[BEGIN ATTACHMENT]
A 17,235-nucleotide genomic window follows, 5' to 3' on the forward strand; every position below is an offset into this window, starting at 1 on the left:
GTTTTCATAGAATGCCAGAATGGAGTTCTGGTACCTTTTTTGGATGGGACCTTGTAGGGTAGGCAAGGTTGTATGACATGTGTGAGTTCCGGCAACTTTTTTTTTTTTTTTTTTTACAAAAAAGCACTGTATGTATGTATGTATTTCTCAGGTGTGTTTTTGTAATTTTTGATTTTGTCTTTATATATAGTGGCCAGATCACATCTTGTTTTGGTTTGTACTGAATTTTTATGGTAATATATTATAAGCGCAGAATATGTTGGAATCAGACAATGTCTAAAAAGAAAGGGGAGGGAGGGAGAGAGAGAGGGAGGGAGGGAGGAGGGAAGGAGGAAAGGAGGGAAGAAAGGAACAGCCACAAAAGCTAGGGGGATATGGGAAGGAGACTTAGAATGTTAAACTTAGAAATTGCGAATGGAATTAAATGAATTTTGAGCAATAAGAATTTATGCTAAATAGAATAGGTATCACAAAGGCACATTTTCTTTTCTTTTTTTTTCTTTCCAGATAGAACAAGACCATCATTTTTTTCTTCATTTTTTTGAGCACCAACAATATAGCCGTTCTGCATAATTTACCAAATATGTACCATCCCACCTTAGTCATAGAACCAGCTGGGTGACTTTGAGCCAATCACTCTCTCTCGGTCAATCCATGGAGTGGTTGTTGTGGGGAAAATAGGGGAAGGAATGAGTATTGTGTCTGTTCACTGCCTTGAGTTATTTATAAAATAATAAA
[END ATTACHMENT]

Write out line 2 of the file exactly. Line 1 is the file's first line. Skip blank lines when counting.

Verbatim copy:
GTTTTCATAGAATGCCAGAATGGAGTTCTGGTACCTTTTTTGGATGGGACCTTGTAGGGTAGGCAAGGTTGTATGACATGTGTGAGTTCCGGCAACTTTTTTTTTTTTTTTTTTTACAAAAAAGCACTGTATGTATGTATGTATTTCTCAGGTGTGTTTTTGTAATTTTTGATTTTGTCTTTATATATAGTGGCCAGATCACATCTTGTTTTGGTTTGTACTGAATTTTTATGGTAATATATTATAAGCGCAGAATATGTTGGAATCAGACAATGTCTAAAAAGAAAGGGGAGGGAGGGAGAGAGAGAGGGAGGGAGGGAGGAGGGAAGGAGGAAAGGAGGGAAGAAAGGAACAGCCACAAAAGCTAGGGGGATATGGGAAGGAGACTTAGAATGTTAAACTTAGAAATTGCGAATGGAATTAAATGAATTTTGAGCAATAAGAATTTATGCTAAATAGAATAGGTATCACAAAGGCACATTTTCTTTTCTTTTTTTTTCTTTCCAGATAGAACAAGACCATCATTTTTTTCTTCATTTTTTTGAGCACCAACAATATAGCCGTTCTGCATAATTTACCAAATATGTACCATCCCACCTTAGTCATAGAACCAGCTGGGTGACTTTGAGCCAATCACTCTCTCTCGGTCAATCCATGGAGTGGTTGTTGTGGGGAAAATAGGGGAAGGAATGAGTATTGTGTCTGTTCACTGCCTTGAGTTATTTATAAAATAATAAA